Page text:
How hours of service violations affect your truck accident case in MAOne possible cause of a commercial semi-truck accident in Massachusetts is truck driver fatigue. Truckers are under tremendous pressure to complete routes and deliver loads within strict time constraints, and they often drive longer than they should in order to meet deadlines. This is despite federal regulations that limit the number of hours a trucker can drive without a rest break. Any crash involving a semi-truck should be investigated for an hours of service violation.

Federal Hours of Service Laws

The Federal Motor Carrier Safety Administration (FMCSA) dictates how frequently a commercial driver must take breaks while on duty. Hours of service (HOS) rules for large vehicle operators hauling property (not passengers) include the following:

  • May drive a maximum of 11 hours after 10 consecutive hours off duty.
  • May not drive beyond the 14th consecutive hour after coming on duty, following 10 consecutive hours off duty. Off-duty time does not extend the 14-hour period.
  • May drive only if 8 hours or less have passed since the end of driver’s last off-duty or sleeper-berth period of at least 30 minutes.
  • May not drive after 60–70 hours on duty in 7–8 consecutive days. A driver may restart a 7–8 consecutive day period after taking 34 or more consecutive hours off duty

These rules may be confusing to a layperson, but truck drivers and their employers are well aware of what they mean. In fact, truckers must use an electronic logging device to track their on- and off-duty hours.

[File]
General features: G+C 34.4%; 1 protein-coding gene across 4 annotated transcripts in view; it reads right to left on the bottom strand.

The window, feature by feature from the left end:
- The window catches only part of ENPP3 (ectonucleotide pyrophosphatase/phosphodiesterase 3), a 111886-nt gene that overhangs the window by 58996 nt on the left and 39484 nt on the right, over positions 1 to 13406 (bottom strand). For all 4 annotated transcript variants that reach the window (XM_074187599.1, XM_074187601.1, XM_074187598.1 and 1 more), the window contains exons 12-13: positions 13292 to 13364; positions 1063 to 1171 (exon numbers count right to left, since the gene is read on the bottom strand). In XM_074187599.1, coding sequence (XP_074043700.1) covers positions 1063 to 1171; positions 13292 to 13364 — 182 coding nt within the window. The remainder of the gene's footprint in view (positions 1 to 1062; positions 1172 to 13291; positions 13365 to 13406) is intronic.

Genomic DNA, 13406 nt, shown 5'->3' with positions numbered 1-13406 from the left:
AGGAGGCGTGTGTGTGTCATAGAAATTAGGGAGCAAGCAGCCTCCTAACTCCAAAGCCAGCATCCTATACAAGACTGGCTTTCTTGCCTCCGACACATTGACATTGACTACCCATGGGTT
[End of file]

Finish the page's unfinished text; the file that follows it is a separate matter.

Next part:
How Mahaney & Pappas Will Prove the Trucker Was Drowsy

If you were injured in a crash with a commercial truck, your personal injury attorney will determine if the driver violated HOS regulations by examining:

  • Electronic logging devices. Almost all commercial truck operators are required to have this device installed in their truck. It automatically logs active hours.
  • GPS devices. Records of where the truck was at certain times can help investigators track the trip and when or if the driver stopped and rested.
  • Cell phone records. Was the driver on their phone during reported rest time? Cell phone records can help an investigator piece together what the driver was doing when.
  • Pre- and post-trip inspection records. Looking at inspection reports to determine when a trip started and ended can provide a timeframe that could prove an HOS violation.
  • Receipts. Hotel and restaurant receipts—or a lack of such receipts—can be important pieces of evidence if an HOS violation is suspected.

Your attorney will issue a legal demand for these records. If they prove the trucker violated HOS regulations, the operator, their employer, and possible additional parties should be held accountable for your injuries.

Our Truck Accident Lawyers Look Out for Commercial Truck Accident Victims

If you were injured in a crash with a semi-truck, schedule your free, no-obligation consultation with our truck accident lawyers today. We'll evaluate your case and let you know how we can help. We take accident cases on a contingent-fee basis, which means you don’t pay us until and unless we win. Start a chat or fill out our contact form to get started right away.

 

Joseph M. Mahaney
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Massachusetts Personal Injury Attorney